Heat and humidity can damage blood glucose meters and test strips. If you use a blood glucose meter, check the meter and test strip package insert for information on use during unusual heat and humidity.
  3. Diabetes Disaster Preparedness
    http://www.state.nj.us/health/fhs/documents/diabetes_disaster_guidelines.pdf [PDF–211 KB]
    This brochure includes helpful disaster management tips about insulin, pens, and syringes; food safety; foot care; managing hot weather, erratic mealtimes, physical exertion, and sick days.

Top of Page

Winter Weather and Extreme Heat

  1. Be Prepared: Staying Safe and Healthy in Winter Weather
    http://www.cdc.gov/Features/WinterWeather/
    Winter storms and cold temperatures can be hazardous, but if you plan ahead, you can stay safe and healthy.
  2. Prepare for Diabetes Care in Heat and Emergencies
    http://www.cdc.gov/features/DiabetesHeatTravel/

Top of Page

Health Advice

  1. Do You Have Diabetes?
    http://www.cdc.gov/diabetes/pubs/emergency_flyer.htm
    En Español: ¿Tiene Diabetes?
    http://www.cdc.gov/diabetes/spanish/emergency_flyersp.htm
    A colorful, illustrated one-page handout reminding people with diabetes to take their medicine, check their feet for injuries, monitor their blood glucose, and try to eat healthy foods. In printer-friendly format.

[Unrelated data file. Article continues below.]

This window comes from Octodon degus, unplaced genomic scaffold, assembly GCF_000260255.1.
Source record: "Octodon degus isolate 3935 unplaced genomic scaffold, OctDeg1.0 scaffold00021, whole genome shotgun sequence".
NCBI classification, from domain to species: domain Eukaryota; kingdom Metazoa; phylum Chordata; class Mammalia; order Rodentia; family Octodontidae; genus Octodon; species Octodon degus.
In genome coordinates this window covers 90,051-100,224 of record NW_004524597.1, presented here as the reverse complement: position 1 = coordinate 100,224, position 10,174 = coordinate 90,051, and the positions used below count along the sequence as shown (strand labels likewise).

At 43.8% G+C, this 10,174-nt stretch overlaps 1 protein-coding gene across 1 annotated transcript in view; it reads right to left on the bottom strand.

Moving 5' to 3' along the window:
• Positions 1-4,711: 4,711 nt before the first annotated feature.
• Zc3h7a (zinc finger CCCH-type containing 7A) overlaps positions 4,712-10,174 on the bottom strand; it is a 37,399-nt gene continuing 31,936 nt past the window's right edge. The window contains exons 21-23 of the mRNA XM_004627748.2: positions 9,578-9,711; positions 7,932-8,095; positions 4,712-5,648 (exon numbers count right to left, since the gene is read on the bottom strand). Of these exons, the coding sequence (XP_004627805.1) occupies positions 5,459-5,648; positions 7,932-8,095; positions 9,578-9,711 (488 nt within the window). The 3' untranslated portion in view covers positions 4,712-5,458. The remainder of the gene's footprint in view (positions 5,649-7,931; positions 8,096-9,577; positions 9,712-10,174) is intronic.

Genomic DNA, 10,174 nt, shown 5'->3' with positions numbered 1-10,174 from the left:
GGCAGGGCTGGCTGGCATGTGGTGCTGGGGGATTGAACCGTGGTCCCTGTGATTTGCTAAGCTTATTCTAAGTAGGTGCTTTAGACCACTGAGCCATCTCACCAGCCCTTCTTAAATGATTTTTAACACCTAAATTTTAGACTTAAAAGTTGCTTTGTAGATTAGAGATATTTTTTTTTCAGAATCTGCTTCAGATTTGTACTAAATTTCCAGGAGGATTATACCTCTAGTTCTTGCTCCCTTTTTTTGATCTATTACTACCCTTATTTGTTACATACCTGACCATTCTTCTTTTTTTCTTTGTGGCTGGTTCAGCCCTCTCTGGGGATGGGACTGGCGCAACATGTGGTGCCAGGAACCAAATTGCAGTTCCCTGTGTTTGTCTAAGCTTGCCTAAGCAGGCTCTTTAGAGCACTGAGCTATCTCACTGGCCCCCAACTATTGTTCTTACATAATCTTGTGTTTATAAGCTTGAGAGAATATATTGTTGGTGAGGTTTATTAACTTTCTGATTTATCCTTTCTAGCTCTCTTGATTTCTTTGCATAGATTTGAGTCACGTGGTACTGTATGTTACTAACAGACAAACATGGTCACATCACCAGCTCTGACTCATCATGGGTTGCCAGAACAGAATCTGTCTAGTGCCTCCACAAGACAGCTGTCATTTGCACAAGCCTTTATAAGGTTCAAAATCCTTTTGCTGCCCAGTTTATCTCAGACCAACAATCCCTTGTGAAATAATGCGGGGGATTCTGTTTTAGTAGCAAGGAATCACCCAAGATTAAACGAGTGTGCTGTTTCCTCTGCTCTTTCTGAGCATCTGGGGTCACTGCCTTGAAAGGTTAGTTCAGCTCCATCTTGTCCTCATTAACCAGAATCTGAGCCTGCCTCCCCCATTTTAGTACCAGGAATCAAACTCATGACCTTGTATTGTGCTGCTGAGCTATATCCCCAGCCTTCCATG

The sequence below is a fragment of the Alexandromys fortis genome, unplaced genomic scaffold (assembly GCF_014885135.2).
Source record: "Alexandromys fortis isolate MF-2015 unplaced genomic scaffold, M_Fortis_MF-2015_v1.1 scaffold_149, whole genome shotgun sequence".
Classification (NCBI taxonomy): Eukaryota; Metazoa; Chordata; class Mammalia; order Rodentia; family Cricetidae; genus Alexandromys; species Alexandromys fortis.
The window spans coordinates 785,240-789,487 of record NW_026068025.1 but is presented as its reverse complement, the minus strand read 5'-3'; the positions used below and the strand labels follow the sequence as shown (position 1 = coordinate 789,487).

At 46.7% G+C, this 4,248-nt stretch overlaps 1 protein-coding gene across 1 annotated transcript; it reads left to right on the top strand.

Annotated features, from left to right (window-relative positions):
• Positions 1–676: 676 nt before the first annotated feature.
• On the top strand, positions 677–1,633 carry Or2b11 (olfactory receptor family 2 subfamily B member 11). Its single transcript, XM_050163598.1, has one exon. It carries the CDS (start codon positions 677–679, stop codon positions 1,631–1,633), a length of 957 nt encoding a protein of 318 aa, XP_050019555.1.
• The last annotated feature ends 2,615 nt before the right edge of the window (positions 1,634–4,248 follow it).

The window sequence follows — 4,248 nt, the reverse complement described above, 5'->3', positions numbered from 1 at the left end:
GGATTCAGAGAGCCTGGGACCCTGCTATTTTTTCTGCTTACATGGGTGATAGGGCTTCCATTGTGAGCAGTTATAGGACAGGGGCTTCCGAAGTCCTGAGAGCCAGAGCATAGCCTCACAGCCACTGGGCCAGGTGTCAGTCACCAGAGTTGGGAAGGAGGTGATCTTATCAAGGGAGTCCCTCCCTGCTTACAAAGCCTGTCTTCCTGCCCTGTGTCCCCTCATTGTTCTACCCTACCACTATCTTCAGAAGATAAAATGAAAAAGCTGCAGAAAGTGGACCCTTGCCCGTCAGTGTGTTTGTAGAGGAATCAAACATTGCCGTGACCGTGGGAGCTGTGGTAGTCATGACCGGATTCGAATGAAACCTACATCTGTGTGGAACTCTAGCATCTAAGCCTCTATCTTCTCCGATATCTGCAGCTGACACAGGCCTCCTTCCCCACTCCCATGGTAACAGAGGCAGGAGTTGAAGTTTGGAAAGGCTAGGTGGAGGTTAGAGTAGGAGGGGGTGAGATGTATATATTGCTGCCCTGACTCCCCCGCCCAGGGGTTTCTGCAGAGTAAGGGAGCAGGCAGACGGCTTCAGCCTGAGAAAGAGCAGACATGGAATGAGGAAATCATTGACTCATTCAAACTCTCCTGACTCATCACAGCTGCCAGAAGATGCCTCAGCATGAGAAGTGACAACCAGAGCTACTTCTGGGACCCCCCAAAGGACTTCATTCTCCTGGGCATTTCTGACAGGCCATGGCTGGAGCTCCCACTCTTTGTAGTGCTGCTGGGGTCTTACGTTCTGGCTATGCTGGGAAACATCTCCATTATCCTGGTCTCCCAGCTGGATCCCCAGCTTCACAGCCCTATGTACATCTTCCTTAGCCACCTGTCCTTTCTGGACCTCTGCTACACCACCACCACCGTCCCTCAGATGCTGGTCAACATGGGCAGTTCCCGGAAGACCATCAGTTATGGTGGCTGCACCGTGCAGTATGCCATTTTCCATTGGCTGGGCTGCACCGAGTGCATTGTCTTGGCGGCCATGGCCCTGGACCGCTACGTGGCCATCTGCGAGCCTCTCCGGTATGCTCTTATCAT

2. Kidney Community Emergency Preparedness and Response
    http://www.kidney.org/help/index.cfm
    Provides essential information to help dialysis patients, transplant recipients, and kidney health care professionals before and during emergencies.
  3. Do You Have High Blood Pressure?
    http://emergency.cdc.gov/disasters/pdf/hypertension.pdf [PDF–947 KB]
Insulin Kit
  1. Hand Hygiene in Emergency Situations
    http://emergency.cdc.gov/disasters/handhygiene.asp
    After an emergency, it can be difficult to find running water. However, it is still important to wash your hands to avoid illness or infection, especially when testing your blood glucose or treating a wound.
  1. Keep Water Safe after a Natural Disaster
    http://emergency.cdc.gov/disasters/foodwater.asp#water
    Water may not be safe to drink, clean with, or bathe in after a hurricane or flood, which can be a particular problem for people with diabetes, who especially need to drink fluids and keep wounds clean.